Summer of Secrets (1976)

Article 3625 by Dave Sindelar
Viewing Date: 7-3-2011
Posting Date: 7-18-2011
Directed by Jim Sharman
Featuring Arthur Dignam, Rufus Collins, Nell Campbell
Country: Australia
What it is: A strange experiment

A young couple arrive at a deserted beach house, but their solitude is shattered when they are spied on by the assistant of an eccentric scientist who lives nearby. The woman is kidnapped by the assistant, and the young man must confront the scientist to find out why…

The first two-thirds of the movie is almost impenetrable; we know something is going on and we’re given plenty of little plot hints to deal with (the scientist is obsessed with his dead wife, the assistant is almost painfully paranoid, the scientist is having the assistant shoot movies about his memories), but since we’re never given the threads that pull these things together, you end up antsily waiting for it all to make sense with the possible fear that it never will. It’s not until we get a major revelation two-thirds of the way through the movie that it starts coming together, and I can say that the situation is rather interesting indeed. However, one question remains – is it interesting enough to compensate for the willful eccentricity of the first two-thirds of the movie? Sadly, I have to say “not quite”, and this is especially apparent when you hit the end of the movie, and you realize the story never quite hits the level of emotional resonance that it needed to really make it work; the earlier part of the movie is so off-putting that it distances you too much from the characters. Furthermore, certain parts of the movie never do quite mesh; in retrospect, much of the behavior of the assistant never makes any sense. I wouldn’t doubt that the movie has a bit of a cult following; after all, it was directed by the same guy who gave us THE ROCKY HORROR PICTURE SHOW, and there is enough here that I can see how someone might be really taken with the movie. Nevertheless, I think this is one movie that could have been a lot better if it hadn’t been trying so hard to be difficult.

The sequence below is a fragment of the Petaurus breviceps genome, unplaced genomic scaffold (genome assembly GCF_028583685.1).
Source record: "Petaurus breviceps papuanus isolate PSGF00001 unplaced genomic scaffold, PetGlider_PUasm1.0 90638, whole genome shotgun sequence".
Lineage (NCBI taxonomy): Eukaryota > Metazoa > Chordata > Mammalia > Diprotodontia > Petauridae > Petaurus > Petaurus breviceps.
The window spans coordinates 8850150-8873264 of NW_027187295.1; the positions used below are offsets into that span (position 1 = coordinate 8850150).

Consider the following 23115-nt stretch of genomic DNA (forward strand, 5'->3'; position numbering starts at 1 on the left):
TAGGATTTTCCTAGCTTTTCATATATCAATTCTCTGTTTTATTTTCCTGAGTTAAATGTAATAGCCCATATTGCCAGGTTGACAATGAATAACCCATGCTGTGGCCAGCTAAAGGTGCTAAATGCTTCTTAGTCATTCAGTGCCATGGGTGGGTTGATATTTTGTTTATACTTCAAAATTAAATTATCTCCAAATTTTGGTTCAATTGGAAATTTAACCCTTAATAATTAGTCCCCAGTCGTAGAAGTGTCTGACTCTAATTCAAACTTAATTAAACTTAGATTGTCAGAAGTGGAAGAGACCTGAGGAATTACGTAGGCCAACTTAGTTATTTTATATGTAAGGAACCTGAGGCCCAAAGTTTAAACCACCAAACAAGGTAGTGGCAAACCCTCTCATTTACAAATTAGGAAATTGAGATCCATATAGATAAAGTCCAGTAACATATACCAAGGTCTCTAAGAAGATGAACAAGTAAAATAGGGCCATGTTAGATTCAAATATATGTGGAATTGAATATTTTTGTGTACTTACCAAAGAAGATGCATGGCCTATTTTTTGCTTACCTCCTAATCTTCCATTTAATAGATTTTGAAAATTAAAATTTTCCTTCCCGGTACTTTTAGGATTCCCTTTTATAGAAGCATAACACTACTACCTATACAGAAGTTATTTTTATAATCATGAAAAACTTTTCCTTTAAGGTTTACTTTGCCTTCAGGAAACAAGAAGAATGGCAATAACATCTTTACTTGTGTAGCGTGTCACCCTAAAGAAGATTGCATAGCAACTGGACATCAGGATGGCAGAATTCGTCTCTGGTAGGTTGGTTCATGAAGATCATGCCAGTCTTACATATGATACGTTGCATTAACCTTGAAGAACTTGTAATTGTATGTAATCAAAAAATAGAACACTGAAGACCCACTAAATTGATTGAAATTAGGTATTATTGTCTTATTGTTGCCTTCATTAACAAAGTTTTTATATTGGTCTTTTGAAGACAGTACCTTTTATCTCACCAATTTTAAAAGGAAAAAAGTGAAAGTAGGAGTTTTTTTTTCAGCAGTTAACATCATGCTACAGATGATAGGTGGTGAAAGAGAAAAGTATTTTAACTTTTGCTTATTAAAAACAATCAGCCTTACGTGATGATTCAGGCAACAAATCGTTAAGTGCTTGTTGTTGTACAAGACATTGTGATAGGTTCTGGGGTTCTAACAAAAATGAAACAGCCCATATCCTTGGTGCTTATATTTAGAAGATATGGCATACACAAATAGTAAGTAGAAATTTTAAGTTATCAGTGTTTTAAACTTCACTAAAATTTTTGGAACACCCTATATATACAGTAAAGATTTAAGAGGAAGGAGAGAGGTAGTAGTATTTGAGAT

Leave a Reply

Fill in your details below or click an icon to log in: Logo

You are commenting using your account. Log Out /  Change )

Facebook photo

You are commenting using your Facebook account. Log Out /  Change )

Connecting to %s